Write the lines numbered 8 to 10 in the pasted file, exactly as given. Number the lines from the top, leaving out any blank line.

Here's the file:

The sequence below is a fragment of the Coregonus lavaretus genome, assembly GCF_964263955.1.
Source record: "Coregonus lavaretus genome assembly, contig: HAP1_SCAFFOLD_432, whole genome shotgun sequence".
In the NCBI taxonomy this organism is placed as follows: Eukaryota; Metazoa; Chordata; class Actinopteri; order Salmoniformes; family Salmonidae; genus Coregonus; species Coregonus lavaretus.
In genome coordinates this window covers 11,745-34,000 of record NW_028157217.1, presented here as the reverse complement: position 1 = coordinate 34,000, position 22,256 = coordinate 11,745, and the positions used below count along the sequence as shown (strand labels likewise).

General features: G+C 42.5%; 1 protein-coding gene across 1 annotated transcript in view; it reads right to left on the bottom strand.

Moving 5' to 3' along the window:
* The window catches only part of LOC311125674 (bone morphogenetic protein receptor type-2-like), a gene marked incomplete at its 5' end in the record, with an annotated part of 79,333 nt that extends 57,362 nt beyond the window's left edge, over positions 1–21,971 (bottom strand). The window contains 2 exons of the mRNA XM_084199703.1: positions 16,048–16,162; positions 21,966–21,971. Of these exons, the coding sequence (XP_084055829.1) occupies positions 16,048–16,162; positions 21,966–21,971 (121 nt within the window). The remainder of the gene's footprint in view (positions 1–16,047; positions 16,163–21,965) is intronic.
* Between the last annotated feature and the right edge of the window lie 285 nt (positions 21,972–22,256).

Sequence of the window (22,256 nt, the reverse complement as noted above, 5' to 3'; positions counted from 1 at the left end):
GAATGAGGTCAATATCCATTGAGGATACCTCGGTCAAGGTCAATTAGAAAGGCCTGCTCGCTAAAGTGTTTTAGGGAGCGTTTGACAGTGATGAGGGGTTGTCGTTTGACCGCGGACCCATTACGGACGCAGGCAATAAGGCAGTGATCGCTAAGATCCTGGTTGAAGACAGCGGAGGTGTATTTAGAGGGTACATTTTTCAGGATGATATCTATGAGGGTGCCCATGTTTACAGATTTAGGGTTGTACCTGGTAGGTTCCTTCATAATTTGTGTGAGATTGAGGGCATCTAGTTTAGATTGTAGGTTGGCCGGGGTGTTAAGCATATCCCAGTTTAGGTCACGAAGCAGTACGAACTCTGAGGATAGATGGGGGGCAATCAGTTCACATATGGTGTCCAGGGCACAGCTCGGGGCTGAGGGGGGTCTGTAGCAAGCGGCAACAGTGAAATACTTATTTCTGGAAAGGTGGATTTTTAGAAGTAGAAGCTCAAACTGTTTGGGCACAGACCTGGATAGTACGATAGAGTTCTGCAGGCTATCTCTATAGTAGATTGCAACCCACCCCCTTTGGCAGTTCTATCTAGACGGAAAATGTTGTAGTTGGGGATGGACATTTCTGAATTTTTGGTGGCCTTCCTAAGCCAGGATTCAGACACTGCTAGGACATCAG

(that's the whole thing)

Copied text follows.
* Between the last annotated feature and the right edge of the window lie 285 nt (positions 21,972–22,256).

Sequence of the window (22,256 nt, the reverse complement as noted above, 5' to 3'; positions counted from 1 at the left end):
GAATGAGGTCAATATCCATTGAGGATACCTCGGTCAAGGTCAATTAGAAAGGCCTGCTCGCTAAAGTGTTTTAGGGAGCGTTTGACAGTGATGAGGGGTTGTCGTTTGACCGCGGACCCATTACGGACGCAGGCAATAAGGCAGTGATCGCTAAGATCCTGGTTGAAGACAGCGGAGGTGTATTTAGAGGGTACATTTTTCAGGATGATATCTATGAGGGTGCCCATGTTTACAGATTTAGGGTTGTACCTGGTAGGTTCCTTCATAATTTGTGTGAGATTGAGGGCATCTAGTTTAGATTGTAGGTTGGCCGGGGTGTTAAGCATATCCCAGTTTAGGTCACGAAGCAGTACGAACTCTGAGGATAGATGGGGGGCAATCAGTTCACATATGGTGTCCAGGGCACAGCTCGGGGCTGAGGGGGGTCTGTAGCAAGCGGCAACAGTGAAATACTTATTTCTGGAAAGGTGGATTTTTAGAAGTAGAAGCTCAAACTGTTTGGGCACAGACCTGGATAGTACGATAGAGTTCTGCAGGCTATCTCTATAGTAGATTGCAACCCACCCCCTTTGGCAGTTCTATCTAGACGGAAAATGTTGTAGTTGGGGATGGACATTTCTGAATTTTTGGTGGCCTTCCTAAGCCAGGATTCAGACACTGCTAGGACATCAG